Breastsleeping seems to be the most natural, instinctive thing in the world for breastfeeding moms, but it can feel intrusive if you're sharing your bed with a partner. Like bed-sharing, this is a topic that comes up a lot for breastsleeping moms — will it work if there's someone else in the bed? Can I breastsleep if I sleep with my partner?
In short, yes. But on one condition — your partner needs to be aware of what's happening in the bed. Dr. James McKenna, director of the Mother-Baby Behavioral Sleep Laboratory at University of Notre Dame, is an advocate for breastsleeping and has shared many safe co-sleeping guidelines for parents. One of them? Making sure both people in the bed feel the same responsibility for the care and well-being of the child. Meaning, keeping your little one safe while breastsleeping isn't just your job, it's your partner's, too. If they aren't interested, breastsleeping might have to occur in a bed without your partner.
But if your partner gives you the OK, is it still safe? There are a lot of horror stories about parents rolling over on their children in the night or moving blankets over a baby's face, but if you adopt the practice of breastsleeping as its described by experts, it should be more than OK for you to breastsleep with your partner in bed. Dr. Cecilia Tomori, anthropologist with postdoctoral training in public health, Research Associate at the Johns Hopkins Bloomberg School of Public Health, and author of Nighttime Breastfeeding: An American Cultural Dilemma, tells Romper that the context of sleep and its environment is key when discussing the safety of breastsleeping.
She suggests that the researchers behind breastsleeping, McKenna and Dr. Lee Gettler, are discussing breastsleeping when practiced "in the absence of all known hazardous factors," and are assuming that the breastfed baby is a full-term healthy infant and that breastsleeping is happening on a safe space. "A firm surface (never the couch or sofa), without any soft bedding that can entrap or cover the head of the baby and no smoking, no impairing medications, alcohol, or other substances that can make the parent impaired," Tomori says. "This is not a blanket recommendation — it is using evolutionary thinking, observations in the lab, and cross-cultural practices to inform our understanding. It is also the recognition that evolutionary mechanisms underlie why so many breastfeeding parents find themselves sleeping next to their babies regardless of their intentions."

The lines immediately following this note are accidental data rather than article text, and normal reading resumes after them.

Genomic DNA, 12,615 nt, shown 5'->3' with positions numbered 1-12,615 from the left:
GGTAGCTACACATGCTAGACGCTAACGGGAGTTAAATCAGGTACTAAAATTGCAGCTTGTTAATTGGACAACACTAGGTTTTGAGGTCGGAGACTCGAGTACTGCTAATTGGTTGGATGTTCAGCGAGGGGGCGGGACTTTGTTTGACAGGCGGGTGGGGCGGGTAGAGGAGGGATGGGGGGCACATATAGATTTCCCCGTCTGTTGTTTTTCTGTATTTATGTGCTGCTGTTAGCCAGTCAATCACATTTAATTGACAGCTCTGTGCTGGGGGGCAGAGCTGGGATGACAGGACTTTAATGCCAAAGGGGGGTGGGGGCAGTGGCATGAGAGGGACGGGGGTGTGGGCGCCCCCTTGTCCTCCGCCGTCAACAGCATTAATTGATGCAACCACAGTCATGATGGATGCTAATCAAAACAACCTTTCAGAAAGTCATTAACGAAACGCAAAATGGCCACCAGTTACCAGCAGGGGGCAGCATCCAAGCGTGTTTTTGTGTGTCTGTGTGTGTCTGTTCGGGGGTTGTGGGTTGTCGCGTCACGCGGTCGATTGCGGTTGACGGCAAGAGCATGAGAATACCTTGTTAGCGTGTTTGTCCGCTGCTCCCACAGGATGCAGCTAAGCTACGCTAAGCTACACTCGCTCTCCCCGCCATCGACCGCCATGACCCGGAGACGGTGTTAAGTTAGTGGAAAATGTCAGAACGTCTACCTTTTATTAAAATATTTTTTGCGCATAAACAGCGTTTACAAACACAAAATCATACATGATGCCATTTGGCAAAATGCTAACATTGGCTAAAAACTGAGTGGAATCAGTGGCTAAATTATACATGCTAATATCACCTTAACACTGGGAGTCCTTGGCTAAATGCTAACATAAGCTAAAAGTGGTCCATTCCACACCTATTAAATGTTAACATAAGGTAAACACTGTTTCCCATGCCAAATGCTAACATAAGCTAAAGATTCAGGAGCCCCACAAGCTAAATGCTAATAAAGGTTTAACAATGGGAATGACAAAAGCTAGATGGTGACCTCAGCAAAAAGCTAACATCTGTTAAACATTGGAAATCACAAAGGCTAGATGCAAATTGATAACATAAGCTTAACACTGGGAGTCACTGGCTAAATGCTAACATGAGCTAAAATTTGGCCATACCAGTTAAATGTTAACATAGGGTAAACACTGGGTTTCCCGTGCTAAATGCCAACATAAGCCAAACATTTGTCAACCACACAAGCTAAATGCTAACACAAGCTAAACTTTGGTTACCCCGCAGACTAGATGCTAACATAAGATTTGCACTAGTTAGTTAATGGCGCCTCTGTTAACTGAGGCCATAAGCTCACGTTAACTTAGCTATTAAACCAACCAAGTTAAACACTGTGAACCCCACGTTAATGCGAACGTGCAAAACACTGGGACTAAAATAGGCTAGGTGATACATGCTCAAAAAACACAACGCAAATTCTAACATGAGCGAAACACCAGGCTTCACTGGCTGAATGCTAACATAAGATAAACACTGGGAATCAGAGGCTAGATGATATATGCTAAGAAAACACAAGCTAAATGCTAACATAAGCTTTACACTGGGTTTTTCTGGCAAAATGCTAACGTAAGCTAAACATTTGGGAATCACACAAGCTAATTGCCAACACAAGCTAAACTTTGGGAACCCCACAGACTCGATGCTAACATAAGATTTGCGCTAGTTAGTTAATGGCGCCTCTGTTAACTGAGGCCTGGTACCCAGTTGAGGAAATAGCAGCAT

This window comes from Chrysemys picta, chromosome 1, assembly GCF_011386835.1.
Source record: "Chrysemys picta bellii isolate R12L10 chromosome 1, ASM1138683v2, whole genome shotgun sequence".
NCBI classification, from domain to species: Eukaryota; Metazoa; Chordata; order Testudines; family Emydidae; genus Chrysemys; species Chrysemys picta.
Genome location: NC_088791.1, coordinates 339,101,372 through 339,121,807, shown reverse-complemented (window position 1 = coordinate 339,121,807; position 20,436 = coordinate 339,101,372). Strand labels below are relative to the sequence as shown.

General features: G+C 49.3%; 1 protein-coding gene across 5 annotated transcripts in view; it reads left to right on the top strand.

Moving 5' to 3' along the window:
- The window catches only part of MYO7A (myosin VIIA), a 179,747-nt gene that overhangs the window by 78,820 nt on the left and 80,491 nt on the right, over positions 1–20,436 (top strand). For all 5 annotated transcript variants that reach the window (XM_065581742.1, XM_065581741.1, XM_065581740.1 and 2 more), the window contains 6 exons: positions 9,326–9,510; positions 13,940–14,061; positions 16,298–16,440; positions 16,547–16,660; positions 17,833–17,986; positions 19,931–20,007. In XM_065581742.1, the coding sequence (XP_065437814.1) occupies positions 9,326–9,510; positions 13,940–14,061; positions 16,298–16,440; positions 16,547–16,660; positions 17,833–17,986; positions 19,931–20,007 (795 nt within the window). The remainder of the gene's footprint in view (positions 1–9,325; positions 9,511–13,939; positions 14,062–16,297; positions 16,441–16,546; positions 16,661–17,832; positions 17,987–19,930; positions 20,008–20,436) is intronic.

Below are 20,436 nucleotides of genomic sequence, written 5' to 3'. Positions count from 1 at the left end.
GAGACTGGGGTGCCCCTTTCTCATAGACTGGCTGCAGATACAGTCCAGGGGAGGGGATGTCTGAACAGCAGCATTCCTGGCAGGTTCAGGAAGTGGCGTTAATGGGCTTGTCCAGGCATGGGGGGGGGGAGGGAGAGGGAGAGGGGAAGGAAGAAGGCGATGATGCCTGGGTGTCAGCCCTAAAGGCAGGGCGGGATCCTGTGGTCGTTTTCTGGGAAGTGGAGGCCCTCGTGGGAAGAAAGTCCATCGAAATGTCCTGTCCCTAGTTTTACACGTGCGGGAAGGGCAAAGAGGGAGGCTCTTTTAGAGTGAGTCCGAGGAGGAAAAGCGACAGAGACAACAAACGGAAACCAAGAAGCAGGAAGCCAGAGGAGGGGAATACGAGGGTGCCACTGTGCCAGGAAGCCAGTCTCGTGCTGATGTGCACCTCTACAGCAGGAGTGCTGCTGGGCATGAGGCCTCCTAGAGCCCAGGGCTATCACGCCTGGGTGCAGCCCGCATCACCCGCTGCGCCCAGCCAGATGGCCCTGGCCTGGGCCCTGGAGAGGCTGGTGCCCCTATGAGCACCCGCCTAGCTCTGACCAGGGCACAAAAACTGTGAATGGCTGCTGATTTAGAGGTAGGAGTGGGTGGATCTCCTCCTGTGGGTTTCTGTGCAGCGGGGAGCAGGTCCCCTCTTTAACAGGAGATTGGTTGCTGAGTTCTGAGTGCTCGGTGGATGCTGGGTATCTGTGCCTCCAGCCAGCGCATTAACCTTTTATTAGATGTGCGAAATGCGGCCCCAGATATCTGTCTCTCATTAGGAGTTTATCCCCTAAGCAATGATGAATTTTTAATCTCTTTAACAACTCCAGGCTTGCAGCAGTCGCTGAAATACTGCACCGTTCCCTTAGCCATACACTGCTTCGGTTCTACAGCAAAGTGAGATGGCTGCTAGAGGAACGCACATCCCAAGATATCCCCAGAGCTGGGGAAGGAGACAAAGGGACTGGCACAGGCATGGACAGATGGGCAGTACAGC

So what does that mean for breastsleeping with your partner in the bed? As long as your partner understands what a safe sleeping environment is and agrees to abide by the safety guidelines associated with breastsleeping, there's no issue. Worried about your baby's space in the bed? Don't — you'll develop an instinctive position that will protect your little one.
"Breastfeeding moms are attuned to their babies in specific physiological ways and they usually place their babies under their arms (their arms blocking the pillow above), with the baby facing the breast, and their bodies curved around them, creating a safe space for the baby," Tomori says. "In fact, they spontaneously adopt this posture without ever being told to do so, which likely reflects another evolutionary adaptation."
Breastsleeping doesn't mean putting your baby in the middle of the bed, turning your back to them, and only waking up when they are hungry. It's a new way of both sleeping and breastfeeding. McKenna wrote that there is "no such thing as infant sleep, there is no such thing as breastfeeding, there is only breastsleeping" when he penned his commentary on the parenting decision. You aren't just co-sleeping, you're breastsleeping. And as long as you take the necessary precautions and have your partner on board, there's no reason you shouldn't be able to breastsleep with your partner in the bed. (You just have to get a little creative elsewhere in the house if you want some intimacy at night, too.)